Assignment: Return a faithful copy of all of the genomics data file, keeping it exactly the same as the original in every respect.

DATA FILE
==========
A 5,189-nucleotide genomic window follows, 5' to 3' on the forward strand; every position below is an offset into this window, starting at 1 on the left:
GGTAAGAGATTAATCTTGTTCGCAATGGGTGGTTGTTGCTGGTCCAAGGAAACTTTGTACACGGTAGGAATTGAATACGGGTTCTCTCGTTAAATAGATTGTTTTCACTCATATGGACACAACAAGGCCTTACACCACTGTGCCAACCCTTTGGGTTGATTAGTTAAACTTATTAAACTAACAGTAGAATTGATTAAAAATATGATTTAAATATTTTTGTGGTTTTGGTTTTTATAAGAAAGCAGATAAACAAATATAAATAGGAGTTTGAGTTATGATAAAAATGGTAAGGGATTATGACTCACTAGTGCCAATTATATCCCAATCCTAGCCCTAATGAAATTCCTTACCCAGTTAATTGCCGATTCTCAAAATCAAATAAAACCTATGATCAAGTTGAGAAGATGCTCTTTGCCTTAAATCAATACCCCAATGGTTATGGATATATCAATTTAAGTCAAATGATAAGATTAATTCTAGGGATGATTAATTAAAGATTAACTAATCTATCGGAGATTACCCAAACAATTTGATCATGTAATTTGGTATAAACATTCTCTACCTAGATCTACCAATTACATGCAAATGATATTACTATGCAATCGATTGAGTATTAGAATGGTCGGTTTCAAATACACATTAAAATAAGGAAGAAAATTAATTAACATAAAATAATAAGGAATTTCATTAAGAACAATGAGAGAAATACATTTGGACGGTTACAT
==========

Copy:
A 5,189-nucleotide genomic window follows, 5' to 3' on the forward strand; every position below is an offset into this window, starting at 1 on the left:
GGTAAGAGATTAATCTTGTTCGCAATGGGTGGTTGTTGCTGGTCCAAGGAAACTTTGTACACGGTAGGAATTGAATACGGGTTCTCTCGTTAAATAGATTGTTTTCACTCATATGGACACAACAAGGCCTTACACCACTGTGCCAACCCTTTGGGTTGATTAGTTAAACTTATTAAACTAACAGTAGAATTGATTAAAAATATGATTTAAATATTTTTGTGGTTTTGGTTTTTATAAGAAAGCAGATAAACAAATATAAATAGGAGTTTGAGTTATGATAAAAATGGTAAGGGATTATGACTCACTAGTGCCAATTATATCCCAATCCTAGCCCTAATGAAATTCCTTACCCAGTTAATTGCCGATTCTCAAAATCAAATAAAACCTATGATCAAGTTGAGAAGATGCTCTTTGCCTTAAATCAATACCCCAATGGTTATGGATATATCAATTTAAGTCAAATGATAAGATTAATTCTAGGGATGATTAATTAAAGATTAACTAATCTATCGGAGATTACCCAAACAATTTGATCATGTAATTTGGTATAAACATTCTCTACCTAGATCTACCAATTACATGCAAATGATATTACTATGCAATCGATTGAGTATTAGAATGGTCGGTTTCAAATACACATTAAAATAAGGAAGAAAATTAATTAACATAAAATAATAAGGAATTTCATTAAGAACAATGAGAGAAATACATTTGGACGGTTACAT